Being that FX trading itself is unregulated, the market relies on natural evolution to change - maybe that's a good thing. Domestic regulators have little to say about FX except how retail participants trade in it. In the case of the United States, they practically made retail FX illegal - making it so difficult and cumbersome with so many rules and regulations that it makes any strategy barely profitable. And since the regulators squeezed out decent FX brokers - the only ones left are semi-legit companies that even if there's no default risk, the chances of having a fair shot trading at these firms is minimal. So once again, the US retail customer takes it on the chin, waiting for a sunny day when either he'll win the lottery and thus become a QEP (Qualified Eligible Person) thus opening the door to a plethora of profitable strategies with limited risk, or US regulations will change regarding FX - possibly in the way in which enabled IEX to exist. Although there was FX fraud before the dodd-frank rules - there were also many legitimate Forex managers, strategies, brokers, and other participants, who just wanted to trade in this deeply liquid, important global market.
Lobbying Congress isn't practical for even small businesses, let alone the average investor. The best start is an undertsanding of FX - how it impacts us daily, how central banks manipulate the value of the US Dollar (and all other currencies) - and what tools are available to protect our portfolios from these risks. The more people understand FX and the more investors try to protect themselves from FX risks - such as the pending Brexit situation - the more likely it is that we can have a practical, efficient FX markets regime, that works both in the US and outside of the US. It is, after all, a global market - there is no reason that - like with other things such as Kyoto protocol, the US should hold itself to a different standard. Especially considering the US is the world's reserve FX currency. If the US FX policy is to continue - it should coincide with a policy of isolationism, whereby the US closes its borders to trade, as it was in the 19th century. If the US however, wants cheap products from Asia, and wants to be a net importer, and wants to do business with the world, there needs to be an efficient, practical, and profitable FX regime that can allow businesses to manage the US Dollar as a world reserve currency, and manage their trade with the rest of the world.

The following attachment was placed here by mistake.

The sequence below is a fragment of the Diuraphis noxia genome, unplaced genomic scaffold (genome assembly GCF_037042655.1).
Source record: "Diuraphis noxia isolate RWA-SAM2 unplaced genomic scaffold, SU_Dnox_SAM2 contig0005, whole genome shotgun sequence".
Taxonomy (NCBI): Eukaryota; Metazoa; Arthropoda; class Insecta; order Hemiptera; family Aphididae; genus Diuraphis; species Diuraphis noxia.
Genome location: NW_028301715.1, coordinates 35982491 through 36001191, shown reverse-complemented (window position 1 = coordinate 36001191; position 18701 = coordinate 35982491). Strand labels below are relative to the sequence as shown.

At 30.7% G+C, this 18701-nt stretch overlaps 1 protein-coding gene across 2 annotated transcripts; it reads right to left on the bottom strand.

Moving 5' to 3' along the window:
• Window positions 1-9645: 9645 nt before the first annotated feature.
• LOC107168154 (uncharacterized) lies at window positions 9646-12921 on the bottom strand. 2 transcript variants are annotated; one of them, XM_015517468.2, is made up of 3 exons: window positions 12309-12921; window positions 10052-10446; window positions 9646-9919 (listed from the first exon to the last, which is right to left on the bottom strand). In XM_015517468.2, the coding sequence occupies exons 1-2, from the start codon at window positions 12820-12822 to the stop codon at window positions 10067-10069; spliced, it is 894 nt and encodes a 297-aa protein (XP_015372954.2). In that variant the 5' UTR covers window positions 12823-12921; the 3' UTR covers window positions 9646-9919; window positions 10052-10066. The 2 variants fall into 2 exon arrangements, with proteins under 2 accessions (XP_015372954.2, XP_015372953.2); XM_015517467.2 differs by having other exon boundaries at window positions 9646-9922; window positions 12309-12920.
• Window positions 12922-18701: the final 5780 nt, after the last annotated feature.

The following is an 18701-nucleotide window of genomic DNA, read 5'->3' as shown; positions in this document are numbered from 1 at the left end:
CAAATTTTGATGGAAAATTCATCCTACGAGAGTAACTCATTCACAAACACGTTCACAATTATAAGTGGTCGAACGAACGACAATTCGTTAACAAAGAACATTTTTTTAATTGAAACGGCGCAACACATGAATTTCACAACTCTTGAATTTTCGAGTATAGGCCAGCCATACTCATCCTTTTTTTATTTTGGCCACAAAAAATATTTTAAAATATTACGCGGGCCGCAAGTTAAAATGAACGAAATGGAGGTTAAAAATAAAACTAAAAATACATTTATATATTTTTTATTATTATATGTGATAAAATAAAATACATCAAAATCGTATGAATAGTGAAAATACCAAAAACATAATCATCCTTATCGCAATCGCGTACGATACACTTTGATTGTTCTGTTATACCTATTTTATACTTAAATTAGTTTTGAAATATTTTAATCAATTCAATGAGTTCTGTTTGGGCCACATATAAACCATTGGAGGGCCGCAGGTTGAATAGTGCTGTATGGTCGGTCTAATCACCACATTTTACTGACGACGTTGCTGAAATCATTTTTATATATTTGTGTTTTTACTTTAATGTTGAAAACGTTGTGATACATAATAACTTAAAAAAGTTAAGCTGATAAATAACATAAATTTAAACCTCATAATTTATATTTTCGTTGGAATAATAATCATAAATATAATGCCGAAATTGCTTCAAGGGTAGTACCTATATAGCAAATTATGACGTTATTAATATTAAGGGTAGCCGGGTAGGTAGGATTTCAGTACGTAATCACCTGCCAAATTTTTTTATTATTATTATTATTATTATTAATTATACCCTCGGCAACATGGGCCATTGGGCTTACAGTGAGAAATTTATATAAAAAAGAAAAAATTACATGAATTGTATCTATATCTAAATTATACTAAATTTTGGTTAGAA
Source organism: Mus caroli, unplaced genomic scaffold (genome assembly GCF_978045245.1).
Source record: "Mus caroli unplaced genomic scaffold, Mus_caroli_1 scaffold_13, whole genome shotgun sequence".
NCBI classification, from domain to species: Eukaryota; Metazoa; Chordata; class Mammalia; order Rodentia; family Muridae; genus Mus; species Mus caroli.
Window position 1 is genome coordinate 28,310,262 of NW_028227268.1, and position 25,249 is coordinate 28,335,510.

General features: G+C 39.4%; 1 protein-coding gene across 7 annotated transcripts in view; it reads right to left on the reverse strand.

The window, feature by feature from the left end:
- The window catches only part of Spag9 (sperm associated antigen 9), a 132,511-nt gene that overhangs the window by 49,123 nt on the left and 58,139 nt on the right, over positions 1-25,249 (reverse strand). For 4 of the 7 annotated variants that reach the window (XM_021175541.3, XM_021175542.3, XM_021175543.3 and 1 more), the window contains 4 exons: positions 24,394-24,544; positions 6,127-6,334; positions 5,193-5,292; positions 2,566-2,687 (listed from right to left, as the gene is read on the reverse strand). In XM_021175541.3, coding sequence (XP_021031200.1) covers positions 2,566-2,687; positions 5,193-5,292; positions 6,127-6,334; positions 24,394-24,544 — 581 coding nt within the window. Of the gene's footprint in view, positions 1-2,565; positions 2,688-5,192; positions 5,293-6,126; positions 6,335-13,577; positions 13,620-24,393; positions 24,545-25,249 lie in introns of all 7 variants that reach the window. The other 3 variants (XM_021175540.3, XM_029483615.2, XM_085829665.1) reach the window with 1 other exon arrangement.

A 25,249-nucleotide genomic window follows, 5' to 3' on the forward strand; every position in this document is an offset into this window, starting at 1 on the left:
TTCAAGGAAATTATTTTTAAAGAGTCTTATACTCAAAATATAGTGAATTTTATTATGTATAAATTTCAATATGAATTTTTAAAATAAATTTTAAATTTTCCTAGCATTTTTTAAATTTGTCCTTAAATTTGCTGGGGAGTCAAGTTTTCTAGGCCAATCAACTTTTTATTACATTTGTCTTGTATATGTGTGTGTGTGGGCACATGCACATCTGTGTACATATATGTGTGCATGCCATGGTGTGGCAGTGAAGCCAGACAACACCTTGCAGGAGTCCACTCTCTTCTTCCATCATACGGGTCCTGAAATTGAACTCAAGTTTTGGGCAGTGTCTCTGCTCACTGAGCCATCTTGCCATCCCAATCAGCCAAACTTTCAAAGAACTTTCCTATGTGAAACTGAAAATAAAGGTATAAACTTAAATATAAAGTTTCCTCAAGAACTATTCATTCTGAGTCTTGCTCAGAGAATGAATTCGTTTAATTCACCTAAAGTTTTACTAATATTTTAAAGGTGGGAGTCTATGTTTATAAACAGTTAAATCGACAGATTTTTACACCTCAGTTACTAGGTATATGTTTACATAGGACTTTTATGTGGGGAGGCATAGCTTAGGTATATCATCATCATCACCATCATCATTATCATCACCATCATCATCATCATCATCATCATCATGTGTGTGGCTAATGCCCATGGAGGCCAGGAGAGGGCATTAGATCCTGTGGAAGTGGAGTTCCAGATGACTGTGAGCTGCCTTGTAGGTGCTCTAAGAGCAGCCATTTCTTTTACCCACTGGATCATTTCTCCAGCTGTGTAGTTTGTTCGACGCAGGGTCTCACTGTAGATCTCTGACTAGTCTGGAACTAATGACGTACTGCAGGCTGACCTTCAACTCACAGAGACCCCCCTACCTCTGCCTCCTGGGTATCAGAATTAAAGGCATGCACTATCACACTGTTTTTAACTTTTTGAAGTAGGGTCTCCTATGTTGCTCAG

About IEX news - the FX market says congratulations. We try to make a fair exchange for FX for last years, in the United States.